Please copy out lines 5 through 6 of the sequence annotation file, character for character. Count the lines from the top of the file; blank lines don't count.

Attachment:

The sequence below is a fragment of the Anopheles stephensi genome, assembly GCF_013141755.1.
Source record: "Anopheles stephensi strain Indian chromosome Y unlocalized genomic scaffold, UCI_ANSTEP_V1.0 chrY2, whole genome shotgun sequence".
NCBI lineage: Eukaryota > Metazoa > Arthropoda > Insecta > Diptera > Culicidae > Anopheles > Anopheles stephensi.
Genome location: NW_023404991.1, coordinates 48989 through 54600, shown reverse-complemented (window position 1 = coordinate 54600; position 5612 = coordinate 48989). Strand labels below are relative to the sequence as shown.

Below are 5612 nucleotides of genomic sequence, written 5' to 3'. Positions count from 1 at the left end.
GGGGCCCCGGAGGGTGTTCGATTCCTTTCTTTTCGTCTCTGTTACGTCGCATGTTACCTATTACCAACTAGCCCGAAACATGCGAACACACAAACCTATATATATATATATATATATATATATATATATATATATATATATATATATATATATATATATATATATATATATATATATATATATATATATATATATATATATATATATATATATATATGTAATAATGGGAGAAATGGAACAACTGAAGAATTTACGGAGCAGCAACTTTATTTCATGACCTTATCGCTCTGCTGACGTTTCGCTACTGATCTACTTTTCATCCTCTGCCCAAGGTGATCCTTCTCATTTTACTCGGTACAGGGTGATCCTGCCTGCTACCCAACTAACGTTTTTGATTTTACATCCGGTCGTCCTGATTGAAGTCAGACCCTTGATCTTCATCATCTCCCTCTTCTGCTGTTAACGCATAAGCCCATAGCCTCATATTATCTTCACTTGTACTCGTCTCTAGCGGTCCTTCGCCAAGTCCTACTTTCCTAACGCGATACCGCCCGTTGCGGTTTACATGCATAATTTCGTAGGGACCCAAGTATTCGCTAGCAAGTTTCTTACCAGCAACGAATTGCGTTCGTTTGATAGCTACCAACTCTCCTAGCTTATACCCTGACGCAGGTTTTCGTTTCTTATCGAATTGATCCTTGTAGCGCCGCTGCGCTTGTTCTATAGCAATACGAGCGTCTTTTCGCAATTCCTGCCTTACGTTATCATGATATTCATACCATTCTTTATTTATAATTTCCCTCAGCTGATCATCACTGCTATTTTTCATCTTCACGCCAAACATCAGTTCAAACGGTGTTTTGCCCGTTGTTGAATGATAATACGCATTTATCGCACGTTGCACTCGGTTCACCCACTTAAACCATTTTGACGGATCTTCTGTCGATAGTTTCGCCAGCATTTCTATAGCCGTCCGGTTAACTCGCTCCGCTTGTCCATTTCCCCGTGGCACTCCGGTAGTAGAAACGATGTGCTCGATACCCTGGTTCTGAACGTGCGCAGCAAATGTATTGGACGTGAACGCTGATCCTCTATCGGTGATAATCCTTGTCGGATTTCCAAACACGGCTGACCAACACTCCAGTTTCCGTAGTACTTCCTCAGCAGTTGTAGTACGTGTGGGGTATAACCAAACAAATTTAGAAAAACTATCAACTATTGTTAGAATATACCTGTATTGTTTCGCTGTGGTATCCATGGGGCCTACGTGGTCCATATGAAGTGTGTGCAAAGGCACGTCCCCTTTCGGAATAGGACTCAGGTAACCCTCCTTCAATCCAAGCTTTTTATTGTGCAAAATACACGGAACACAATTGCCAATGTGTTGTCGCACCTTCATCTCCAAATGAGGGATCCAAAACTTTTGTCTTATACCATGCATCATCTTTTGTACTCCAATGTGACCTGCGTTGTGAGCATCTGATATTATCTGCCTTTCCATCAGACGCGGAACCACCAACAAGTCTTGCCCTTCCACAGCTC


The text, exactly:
Below are 5612 nucleotides of genomic sequence, written 5' to 3'. Positions count from 1 at the left end.
GGGGCCCCGGAGGGTGTTCGATTCCTTTCTTTTCGTCTCTGTTACGTCGCATGTTACCTATTACCAACTAGCCCGAAACATGCGAACACACAAACCTATATATATATATATATATATATATATATATATATATATATATATATATATATATATATATATATATATATATATATATATATATATATATATATATATATATATATATATATATATATATGTAATAATGGGAGAAATGGAACAACTGAAGAATTTACGGAGCAGCAACTTTATTTCATGACCTTATCGCTCTGCTGACGTTTCGCTACTGATCTACTTTTCATCCTCTGCCCAAGGTGATCCTTCTCATTTTACTCGGTACAGGGTGATCCTGCCTGCTACCCAACTAACGTTTTTGATTTTACATCCGGTCGTCCTGATTGAAGTCAGACCCTTGATCTTCATCATCTCCCTCTTCTGCTGTTAACGCATAAGCCCATAGCCTCATATTATCTTCACTTGTACTCGTCTCTAGCGGTCCTTCGCCAAGTCCTACTTTCCTAACGCGATACCGCCCGTTGCGGTTTACATGCATAATTTCGTAGGGACCCAAGTATTCGCTAGCAAGTTTCTTACCAGCAACGAATTGCGTTCGTTTGATAGCTACCAACTCTCCTAGCTTATACCCTGACGCAGGTTTTCGTTTCTTATCGAATTGATCCTTGTAGCGCCGCTGCGCTTGTTCTATAGCAATACGAGCGTCTTTTCGCAATTCCTGCCTTACGTTATCATGATATTCATACCATTCTTTATTTATAATTTCCCTCAGCTGATCATCACTGCTATTTTTCATCTTCACGCCAAACATCAGTTCAAACGGTGTTTTGCCCGTTGTTGAATGATAATACGCATTTATCGCACGTTGCACTCGGTTCACCCACTTAAACCATTTTGACGGATCTTCTGTCGATAGTTTCGCCAGCATTTCTATAGCCGTCCGGTTAACTCGCTCCGCTTGTCCATTTCCCCGTGGCACTCCGGTAGTAGAAACGATGTGCTCGATACCCTGGTTCTGAACGTGCGCAGCAAATGTATTGGACGTGAACGCTGATCCTCTATCGGTGATAATCCTTGTCGGATTTCCAAACACGGCTGACCAACACTCCAGTTTCCGTAGTACTTCCTCAGCAGTTGTAGTACGTGTGGGGTATAACCAAACAAATTTAGAAAAACTATCAACTATTGTTAGAATATACCTGTATTGTTTCGCTGTGGTATCCATGGGGCCTACGTGGTCCATATGAAGTGTGTGCAAAGGCACGTCCCCTTTCGGAATAGGACTCAGGTAACCCTCCTTCAATCCAAGCTTTTTATTGTGCAAAATACACGGAACACAATTGCCAATGTGTTGTCGCACCTTCATCTCCAAATGAGGGATCCAAAACTTTTGTCTTATACCATGCATCATCTTTTGTACTCCAATGTGACCTGCGTTGTGAGCATCTGATATTATCTGCCTTTCCATCAGACGCGGAACCACCAACAAGTCTTGCCCTTCCACAGCTC